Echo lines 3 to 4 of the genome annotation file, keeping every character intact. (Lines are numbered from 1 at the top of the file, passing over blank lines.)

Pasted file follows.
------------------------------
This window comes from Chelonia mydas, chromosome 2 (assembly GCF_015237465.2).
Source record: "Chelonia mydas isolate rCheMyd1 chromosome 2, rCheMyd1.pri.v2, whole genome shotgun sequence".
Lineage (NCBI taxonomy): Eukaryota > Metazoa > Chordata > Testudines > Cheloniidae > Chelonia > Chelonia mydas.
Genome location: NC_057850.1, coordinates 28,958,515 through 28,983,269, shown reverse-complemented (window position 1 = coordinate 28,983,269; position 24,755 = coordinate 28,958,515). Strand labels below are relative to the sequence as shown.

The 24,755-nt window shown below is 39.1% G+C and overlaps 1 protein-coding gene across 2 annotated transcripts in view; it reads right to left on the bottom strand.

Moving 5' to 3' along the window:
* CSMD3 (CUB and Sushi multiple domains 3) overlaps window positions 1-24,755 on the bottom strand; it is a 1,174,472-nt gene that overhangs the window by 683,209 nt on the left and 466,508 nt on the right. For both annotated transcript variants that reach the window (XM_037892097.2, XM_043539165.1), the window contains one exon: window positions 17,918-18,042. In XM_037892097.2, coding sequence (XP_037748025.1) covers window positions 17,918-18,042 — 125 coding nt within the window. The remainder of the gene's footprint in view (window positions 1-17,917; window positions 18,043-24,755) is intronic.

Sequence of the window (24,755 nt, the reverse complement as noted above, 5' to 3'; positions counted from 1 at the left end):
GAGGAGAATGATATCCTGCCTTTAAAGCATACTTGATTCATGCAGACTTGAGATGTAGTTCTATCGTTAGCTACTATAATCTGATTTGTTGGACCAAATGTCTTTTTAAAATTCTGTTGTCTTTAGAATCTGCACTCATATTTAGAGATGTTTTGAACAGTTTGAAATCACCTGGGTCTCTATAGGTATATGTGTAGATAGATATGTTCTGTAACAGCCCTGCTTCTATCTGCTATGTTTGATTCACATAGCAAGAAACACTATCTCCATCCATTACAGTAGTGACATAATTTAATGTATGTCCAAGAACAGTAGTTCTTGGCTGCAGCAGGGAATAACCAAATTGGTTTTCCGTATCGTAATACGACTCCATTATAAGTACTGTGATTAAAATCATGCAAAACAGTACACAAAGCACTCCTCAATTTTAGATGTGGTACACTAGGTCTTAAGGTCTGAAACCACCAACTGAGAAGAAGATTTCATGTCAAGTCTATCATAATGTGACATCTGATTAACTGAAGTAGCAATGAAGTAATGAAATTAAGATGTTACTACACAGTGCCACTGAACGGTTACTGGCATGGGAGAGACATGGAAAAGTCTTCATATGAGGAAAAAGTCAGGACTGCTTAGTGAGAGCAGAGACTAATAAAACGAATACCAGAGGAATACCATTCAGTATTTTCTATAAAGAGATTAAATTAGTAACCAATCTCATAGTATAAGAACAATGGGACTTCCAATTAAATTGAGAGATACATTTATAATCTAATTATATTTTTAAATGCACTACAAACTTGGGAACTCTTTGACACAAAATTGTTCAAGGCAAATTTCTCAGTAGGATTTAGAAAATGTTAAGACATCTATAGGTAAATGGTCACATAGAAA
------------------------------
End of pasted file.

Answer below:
Lineage (NCBI taxonomy): Eukaryota > Metazoa > Chordata > Testudines > Cheloniidae > Chelonia > Chelonia mydas.
Genome location: NC_057850.1, coordinates 28,958,515 through 28,983,269, shown reverse-complemented (window position 1 = coordinate 28,983,269; position 24,755 = coordinate 28,958,515). Strand labels below are relative to the sequence as shown.